Innovative Mentoring Strategies to Engage Gen Y

Throughout my university career, I have thoroughly enjoyed the privilege of serving as a human resources consultant for my undergraduate society and various student-runned clubs. In retrospect, not only have these invaluable experiences enabled me to widen my perspective, cultivate a client-focused mindset, but also it allowed me to further hone the core competencies indispensable for an effective HR professional.

I’d like to share my thoughts on a fascinating article I read in the May issue of Harvard Business Review on strategies for engaging top performers and Millennials.Check out: Mentoring Strategies (HBR Article)

Speaking of Millennials, I, too, happen to be one. The interesting part is that since I’ll be working as a HR professional, I have to think primarily in terms of the interests of the organization. At the same time, I happen to a Gen Y, so I find this ability of putting on multiple hats and switching them anytime and anywhere a key competency of a HR professional. Namely, HR desperately needs to understand the various perspective of the diverse needs of stakeholders in an organization to lend credence in whichever productivity-related initiative they propose. Unfortunately, this lack of credibility has partially contributed to the tainted image of HR in most industries. HR is currently experiencing ‘growing pains’  where HR is now becoming a strategic imperative where meaningful impact is displayed through people solutions. 

Going back to my main point, the article suggests the following innovative strategies to engage the top talent in the Gen Y offered by some of the best-in-class companies. These strategies are particularly effective to Gen Y, but not restricted of course to this cohort.

1. Reverse Mentoring

“Reverse mentoring is where the responsibility of the mentor and mentee is essentially reversed. A Millennial is matched to an executive and assigned to teach him or her how to, say, use social media to connect with customers. The key benefit of reverse mentoring is that it allows junior employees a window into the higher levels of the organization so that when the mentees retire, the younger generation has a better understanding of the business. This arrangement is effective for building relationships. The mentors are getting access to more senior people, and they get to go behind the scenes, so to speak, to see how leaders thinking and offer insights. Also, the added benefit to the younger worker is a potentially accelerated career track as the mentoring arrangement raises their profile among senior executives in the firm.”

2. Group Mentoring

“Group mentoring involves a more senior manager or peer-to-peer where the company sets up a technology platform that allows employees to define mentoring in their own terms. BT, the British telecommunications firm, offers a peer-to-peer learning program called Dare2share. “We found 78% of our employees preferred to learn from their peers, but little money or attention was focused on this,” explains Peter Butler, the head of learning at BT. Dare2share is a social collaboration platform that allows employees to pass on their knowledge and insights to their colleagues through short (five and ten minute) audio and video podcasts. This has a huge benefit as new hires now get up to speed more quickly and training costs are decreased.”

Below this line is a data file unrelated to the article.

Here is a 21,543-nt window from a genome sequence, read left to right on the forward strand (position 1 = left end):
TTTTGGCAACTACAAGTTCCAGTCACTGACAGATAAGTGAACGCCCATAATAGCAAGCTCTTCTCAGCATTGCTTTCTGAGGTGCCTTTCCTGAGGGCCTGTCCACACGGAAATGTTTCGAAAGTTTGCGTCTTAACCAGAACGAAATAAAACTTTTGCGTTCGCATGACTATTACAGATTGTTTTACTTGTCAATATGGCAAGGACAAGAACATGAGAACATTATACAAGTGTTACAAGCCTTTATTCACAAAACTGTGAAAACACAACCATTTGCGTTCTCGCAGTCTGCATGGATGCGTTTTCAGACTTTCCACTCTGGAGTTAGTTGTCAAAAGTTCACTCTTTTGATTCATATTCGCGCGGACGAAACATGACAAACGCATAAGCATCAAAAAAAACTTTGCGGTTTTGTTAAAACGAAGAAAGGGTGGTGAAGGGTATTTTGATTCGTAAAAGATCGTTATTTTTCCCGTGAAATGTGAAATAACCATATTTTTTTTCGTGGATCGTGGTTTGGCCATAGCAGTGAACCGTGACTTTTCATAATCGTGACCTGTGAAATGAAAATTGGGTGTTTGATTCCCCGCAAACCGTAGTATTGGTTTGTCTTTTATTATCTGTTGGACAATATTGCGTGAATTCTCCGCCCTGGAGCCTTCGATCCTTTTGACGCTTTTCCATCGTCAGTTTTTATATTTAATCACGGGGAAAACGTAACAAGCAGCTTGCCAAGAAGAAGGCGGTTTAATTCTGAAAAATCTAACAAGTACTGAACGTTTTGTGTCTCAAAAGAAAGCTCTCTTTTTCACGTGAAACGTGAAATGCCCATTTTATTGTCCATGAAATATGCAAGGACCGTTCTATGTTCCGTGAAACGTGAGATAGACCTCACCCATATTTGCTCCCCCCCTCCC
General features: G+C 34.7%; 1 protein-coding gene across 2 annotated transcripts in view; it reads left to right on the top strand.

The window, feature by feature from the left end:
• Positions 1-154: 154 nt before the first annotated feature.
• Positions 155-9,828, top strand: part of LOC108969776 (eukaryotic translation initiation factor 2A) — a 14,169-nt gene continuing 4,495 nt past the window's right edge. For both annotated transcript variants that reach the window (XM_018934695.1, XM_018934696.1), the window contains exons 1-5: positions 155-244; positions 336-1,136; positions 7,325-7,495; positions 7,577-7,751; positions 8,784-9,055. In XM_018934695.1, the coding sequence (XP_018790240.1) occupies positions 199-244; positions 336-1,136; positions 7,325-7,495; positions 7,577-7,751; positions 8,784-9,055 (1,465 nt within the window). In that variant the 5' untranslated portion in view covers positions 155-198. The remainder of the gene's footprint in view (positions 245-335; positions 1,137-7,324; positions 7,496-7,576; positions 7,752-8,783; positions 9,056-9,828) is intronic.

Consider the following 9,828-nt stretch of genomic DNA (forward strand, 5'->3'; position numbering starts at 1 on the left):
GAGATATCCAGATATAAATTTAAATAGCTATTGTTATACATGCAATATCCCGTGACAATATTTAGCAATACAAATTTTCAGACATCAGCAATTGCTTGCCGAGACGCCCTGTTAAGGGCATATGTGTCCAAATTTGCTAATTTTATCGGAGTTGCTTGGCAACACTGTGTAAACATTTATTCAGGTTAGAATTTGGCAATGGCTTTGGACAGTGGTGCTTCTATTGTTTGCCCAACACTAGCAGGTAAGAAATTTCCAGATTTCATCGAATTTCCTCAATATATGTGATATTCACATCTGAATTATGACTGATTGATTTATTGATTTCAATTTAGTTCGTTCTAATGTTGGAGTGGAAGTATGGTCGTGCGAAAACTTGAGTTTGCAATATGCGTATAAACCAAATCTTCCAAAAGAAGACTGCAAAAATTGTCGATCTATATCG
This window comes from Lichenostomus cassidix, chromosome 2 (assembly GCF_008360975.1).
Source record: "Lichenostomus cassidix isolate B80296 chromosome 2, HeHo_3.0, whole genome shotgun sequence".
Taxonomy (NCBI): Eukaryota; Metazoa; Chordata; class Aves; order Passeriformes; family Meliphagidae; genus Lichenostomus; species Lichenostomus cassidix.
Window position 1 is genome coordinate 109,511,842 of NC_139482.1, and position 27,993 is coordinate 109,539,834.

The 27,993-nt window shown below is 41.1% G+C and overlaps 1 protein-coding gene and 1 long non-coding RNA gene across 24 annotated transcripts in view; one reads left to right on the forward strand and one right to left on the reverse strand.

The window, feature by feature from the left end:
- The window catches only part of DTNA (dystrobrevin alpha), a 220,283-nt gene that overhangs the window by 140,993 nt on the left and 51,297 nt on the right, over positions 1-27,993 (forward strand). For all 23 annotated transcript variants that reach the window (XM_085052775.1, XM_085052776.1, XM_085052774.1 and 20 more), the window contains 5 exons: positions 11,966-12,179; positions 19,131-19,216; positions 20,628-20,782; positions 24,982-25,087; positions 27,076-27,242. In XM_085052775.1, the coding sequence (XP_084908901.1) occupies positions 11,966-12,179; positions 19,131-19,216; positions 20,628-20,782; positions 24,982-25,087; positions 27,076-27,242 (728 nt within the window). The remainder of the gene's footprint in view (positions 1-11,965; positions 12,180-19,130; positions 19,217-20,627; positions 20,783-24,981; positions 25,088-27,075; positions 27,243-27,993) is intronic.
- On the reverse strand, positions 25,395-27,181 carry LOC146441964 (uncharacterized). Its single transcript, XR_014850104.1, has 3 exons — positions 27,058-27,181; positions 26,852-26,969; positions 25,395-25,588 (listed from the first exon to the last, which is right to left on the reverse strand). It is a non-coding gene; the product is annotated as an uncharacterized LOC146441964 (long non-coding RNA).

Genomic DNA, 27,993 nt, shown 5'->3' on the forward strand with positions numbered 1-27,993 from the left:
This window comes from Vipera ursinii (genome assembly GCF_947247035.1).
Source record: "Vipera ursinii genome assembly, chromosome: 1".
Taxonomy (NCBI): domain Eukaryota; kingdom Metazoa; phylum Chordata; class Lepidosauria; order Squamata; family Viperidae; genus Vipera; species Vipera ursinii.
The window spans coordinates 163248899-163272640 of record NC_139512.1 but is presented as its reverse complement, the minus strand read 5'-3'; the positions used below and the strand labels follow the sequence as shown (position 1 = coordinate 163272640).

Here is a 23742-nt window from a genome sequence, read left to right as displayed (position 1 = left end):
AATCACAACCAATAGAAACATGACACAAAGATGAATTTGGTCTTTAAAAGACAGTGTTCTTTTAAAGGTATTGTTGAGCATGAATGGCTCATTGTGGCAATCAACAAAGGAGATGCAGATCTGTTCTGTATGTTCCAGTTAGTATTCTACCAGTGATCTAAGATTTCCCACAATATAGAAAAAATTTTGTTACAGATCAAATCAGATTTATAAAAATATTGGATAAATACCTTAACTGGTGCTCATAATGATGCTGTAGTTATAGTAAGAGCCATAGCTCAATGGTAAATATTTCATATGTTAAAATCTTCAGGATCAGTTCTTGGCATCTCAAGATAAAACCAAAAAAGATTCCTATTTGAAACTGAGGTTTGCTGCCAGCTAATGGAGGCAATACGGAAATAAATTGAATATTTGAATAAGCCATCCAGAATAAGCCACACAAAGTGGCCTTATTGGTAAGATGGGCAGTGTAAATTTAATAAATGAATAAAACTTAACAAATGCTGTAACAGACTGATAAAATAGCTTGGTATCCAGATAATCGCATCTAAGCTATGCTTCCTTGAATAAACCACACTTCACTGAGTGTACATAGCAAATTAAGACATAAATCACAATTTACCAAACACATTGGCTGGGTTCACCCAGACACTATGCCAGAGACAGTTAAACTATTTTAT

3. Anonymous Mentoring 

“This type of mentoring uses psychological testing where mentees are matched with trained mentors outside the organization. Exchanges are conducted entirely online, and both the mentee and the mentor, who is usually a professional coach or seasoned executive remains anonymous The engagement lasts six to twelve months. The anonymity aspect is a boon. “I would never have shared with my mentor some of the things I did if he or she had known my identify or my company.” says a mentee of VP creative services for Decision Toolbox.”

Ultimately, enhancing the company’s ability to give employees honest, timely, and useful coaching won’t benefit just the 20-something works. “Am I continuing to learn and grow?” is the key question that all companies face. The way the company answers the question may give companies the competitive advantage. in attracting, developing and keeping tomorrow’s talents.

Mentoring with Microfeedback

One tool that can satisfy the thirst for guidance with minimal resources is microfeedback. Think of it as performance assessment for Twitterholics—succinct and nearly real time.

Susan Hutt is now the senior vice president of services and product development at Camilion Solutions, a Toronto-based software company. At her previous job as a senior VP of Workbrain, a San Jose–based software company, she realized she needed to change the way she coached her staff. Millennials made up most of her workforce and, she says, “wanted constant feedback and information on their career progress.”

Hutt instituted quarterly reviews and an online, on-demand assessment system that limited feedback to 140 characters. To employees accustomed to instant messaging, texting, and Twitter, the brief advice and suggestions for improvement felt digestible and timely, not curt. The system also allowed them to hear—quickly—from a broad set of people and find out whether they were on the right track. For instance, after an all-hands meeting, an employee could send requests for feedback to five people. “Was it relevant?” they might ask. “Did it cover the content you needed?”

The length limit forces people to think carefully about their responses, and because they must respond so immediately, they’re able to provide useful detail. The software involved also collates the responses into a performance dashboard, so employees can track their own private trend lines on skills they are working to improve.